United Union of Roofers, Waterproofers and Allied Workers, Local Union No. 37 v. North Allegheny School District, et al., 49 C.D. 2018, 2019 WL 5556265 (Pa. Cmwlth. Oct. 29, 2019). Commonwealth Court confirms that school districts can require criminal background checks and/or bar employees from working in certain jobs based on the results of those background checks.
In the summer of 2015, Pennsylvania Roofing Company successfully bid on a roofing project for the Fox Chapel Area School District. The project manual required each Pennsylvania Roofing employee to obtain criminal background checks as mandated by Section 111 of the School Code and Section 6344 of the Child Protective Services Law (“CPSL”). Eight Union members were denied clearance to work as a result of the background checks.
At about the same time, North Allegheny School District retained Massaro Construction Management Services to serve as construction manager for a roofing project at three project sites. Similarly, the general conditions agreed to by Massaro and North Allegheny required all workers to obtain criminal background checks in accordance with Section 111 of the School Code and Section 6344 of the CPSL. Six Union members were denied clearance to work on the North Allegheny roofing projects as a result of the background checks.
The Union subsequently filed a complaint against the School Districts seeking a declaration that: (1) the Union’s members were exempt from the requirements of Section 111 of the School Code and Section 6344 of the CPSL; (2) the Criminal History Record Information Act (“CHRIA”) prohibits the School Districts from refusing to employ Union members based on criminal background checks; and (3) the School Districts’ exclusion of Union members was a violation of due process.
The trial court agreed with the Union’s first argument and entered an order that allowed the previously disqualified Union members access to the School Districts’ work sites and prohibited the School Districts from conducting background checks on Union members unless the position applied for involved direct contact with children.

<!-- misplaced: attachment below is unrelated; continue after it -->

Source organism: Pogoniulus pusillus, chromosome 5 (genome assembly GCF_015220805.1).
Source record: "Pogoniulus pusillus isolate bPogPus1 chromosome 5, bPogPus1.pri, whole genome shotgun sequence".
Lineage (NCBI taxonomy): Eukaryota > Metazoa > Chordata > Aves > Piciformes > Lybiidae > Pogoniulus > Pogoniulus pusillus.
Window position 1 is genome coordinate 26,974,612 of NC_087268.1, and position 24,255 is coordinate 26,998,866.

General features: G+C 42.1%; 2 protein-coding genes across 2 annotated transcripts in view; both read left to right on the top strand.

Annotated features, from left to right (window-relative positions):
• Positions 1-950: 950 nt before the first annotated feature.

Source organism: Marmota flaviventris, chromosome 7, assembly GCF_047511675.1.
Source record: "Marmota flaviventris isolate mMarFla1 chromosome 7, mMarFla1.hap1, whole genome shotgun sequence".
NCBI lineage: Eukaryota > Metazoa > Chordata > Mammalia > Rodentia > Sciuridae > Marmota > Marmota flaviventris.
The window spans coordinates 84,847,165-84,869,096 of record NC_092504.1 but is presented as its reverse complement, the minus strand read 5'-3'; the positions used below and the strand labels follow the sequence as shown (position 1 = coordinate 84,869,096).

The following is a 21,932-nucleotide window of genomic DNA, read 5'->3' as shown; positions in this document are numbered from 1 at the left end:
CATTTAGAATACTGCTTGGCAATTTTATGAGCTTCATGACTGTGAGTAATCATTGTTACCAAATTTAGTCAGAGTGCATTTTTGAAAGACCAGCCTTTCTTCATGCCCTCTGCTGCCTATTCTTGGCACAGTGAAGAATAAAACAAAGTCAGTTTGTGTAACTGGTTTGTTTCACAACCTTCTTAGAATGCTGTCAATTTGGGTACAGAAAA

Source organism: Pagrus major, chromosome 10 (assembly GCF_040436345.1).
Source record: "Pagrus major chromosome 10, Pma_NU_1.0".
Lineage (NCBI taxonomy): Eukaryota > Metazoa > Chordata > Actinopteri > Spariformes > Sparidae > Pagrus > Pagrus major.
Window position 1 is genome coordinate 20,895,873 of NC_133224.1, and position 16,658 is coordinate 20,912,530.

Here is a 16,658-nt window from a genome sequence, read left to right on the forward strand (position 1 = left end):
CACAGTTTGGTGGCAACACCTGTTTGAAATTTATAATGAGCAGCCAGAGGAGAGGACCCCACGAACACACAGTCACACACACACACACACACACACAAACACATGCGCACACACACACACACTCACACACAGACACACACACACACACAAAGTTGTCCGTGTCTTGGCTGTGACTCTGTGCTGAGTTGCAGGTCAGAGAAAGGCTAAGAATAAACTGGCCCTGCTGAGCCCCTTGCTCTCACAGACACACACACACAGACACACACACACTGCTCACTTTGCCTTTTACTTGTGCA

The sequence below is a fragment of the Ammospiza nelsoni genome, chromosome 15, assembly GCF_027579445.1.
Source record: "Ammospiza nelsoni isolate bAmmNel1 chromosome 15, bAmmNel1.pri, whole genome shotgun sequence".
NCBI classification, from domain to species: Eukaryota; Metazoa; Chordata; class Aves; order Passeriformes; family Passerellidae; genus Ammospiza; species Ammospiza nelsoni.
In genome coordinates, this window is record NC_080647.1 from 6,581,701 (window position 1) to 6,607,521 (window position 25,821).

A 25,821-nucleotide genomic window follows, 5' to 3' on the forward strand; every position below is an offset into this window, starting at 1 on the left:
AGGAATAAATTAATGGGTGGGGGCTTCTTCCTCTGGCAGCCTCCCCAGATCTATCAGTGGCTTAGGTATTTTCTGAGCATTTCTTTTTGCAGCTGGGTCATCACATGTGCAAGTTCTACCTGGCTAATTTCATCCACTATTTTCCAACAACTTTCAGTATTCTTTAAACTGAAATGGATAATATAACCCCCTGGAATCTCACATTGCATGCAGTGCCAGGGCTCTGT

Section 111 of the School Code, entitled criminal history of employees and prospective employees; conviction of certain offenses, provides, in relevant part:
(a.1) Beginning April 1, 2007, this section shall apply to all . . . independent contractors and their employees, except those employees and independent contractors and their employees who have no direct contact with children.
. . . .
(b) Administrators of public and private schools, intermediate units and area vocational-technical schools shall require prospective employees to submit with their employment application, pursuant to [CHRIA] (relating to criminal history record information), a report of criminal history record information from the Pennsylvania State Police or a statement from the Pennsylvania State Police that the [Pennsylvania] State Police central repository contains no such information relating to that person. . . .
24 P.S. § 1-111 (emphasis added). Section 111 of the School Code thereafter delineates certain crimes and the corresponding employment ban for the individuals identified in Section 111(a.1) of the School Code.
The Union asserted that because Section 111(a.1) of the School Code contains an exception from the criminal background check requirement for employees who have no direct contact with children, and the School Districts did not present evidence that the Union employees would have direct contact with children, the School Districts violated Section 111 by requiring criminal background checks and barring Union employees from working as a result thereof.
The School Districts, on the other hand, argued that while Section 111 of the School Code requires school districts to perform background checks for those individuals who have direct contact with children, it does not prohibit school districts from conducting background checks for individuals working on school property who do not have any contact with children.
The Commonwealth Court agreed with the School Districts. After reviewing the text of Section 111(a.1) of the School Code, the Court concluded that, as a matter of statutory construction, the statute does not prohibit school districts from requiring criminal background checks and/or barring employees from working in certain jobs based thereon.
The Court therefore reversed the trial court’s order and remanded the matter to address the Union’s CHRIA and constitutional arguments.
Though the CHRIA and constitutional claims remain, the United Union confirms that the School Code does not prohibit school districts from insisting that all workers working on school property submit background checks and barring workers that fail such checks. According, while this case should be monitored by District’s and their solicitors, the conditions contained in Fox Chapel’s project manual and North Allegheny’s general conditions are valid and similar conditions, until further notice, may be utilized by all school districts on their projects.